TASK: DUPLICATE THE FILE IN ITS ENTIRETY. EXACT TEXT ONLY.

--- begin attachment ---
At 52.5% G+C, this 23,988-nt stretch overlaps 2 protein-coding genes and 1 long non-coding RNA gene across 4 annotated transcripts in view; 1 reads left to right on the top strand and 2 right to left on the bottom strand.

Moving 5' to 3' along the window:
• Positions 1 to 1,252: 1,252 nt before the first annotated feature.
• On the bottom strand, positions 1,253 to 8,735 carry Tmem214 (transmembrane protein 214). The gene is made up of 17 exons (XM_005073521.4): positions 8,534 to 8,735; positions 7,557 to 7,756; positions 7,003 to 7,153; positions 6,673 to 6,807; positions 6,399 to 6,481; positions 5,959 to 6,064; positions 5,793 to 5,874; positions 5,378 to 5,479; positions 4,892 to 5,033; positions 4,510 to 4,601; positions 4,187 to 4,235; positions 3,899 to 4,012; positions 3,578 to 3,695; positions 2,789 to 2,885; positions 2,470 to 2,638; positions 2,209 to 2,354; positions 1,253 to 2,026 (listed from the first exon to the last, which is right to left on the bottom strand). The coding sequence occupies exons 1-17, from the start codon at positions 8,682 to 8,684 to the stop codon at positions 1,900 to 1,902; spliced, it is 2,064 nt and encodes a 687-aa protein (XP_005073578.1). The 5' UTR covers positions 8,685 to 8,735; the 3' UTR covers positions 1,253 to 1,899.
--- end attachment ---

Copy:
At 52.5% G+C, this 23,988-nt stretch overlaps 2 protein-coding genes and 1 long non-coding RNA gene across 4 annotated transcripts in view; 1 reads left to right on the top strand and 2 right to left on the bottom strand.

Moving 5' to 3' along the window:
• Positions 1 to 1,252: 1,252 nt before the first annotated feature.
• On the bottom strand, positions 1,253 to 8,735 carry Tmem214 (transmembrane protein 214). The gene is made up of 17 exons (XM_005073521.4): positions 8,534 to 8,735; positions 7,557 to 7,756; positions 7,003 to 7,153; positions 6,673 to 6,807; positions 6,399 to 6,481; positions 5,959 to 6,064; positions 5,793 to 5,874; positions 5,378 to 5,479; positions 4,892 to 5,033; positions 4,510 to 4,601; positions 4,187 to 4,235; positions 3,899 to 4,012; positions 3,578 to 3,695; positions 2,789 to 2,885; positions 2,470 to 2,638; positions 2,209 to 2,354; positions 1,253 to 2,026 (listed from the first exon to the last, which is right to left on the bottom strand). The coding sequence occupies exons 1-17, from the start codon at positions 8,682 to 8,684 to the stop codon at positions 1,900 to 1,902; spliced, it is 2,064 nt and encodes a 687-aa protein (XP_005073578.1). The 5' UTR covers positions 8,685 to 8,735; the 3' UTR covers positions 1,253 to 1,899.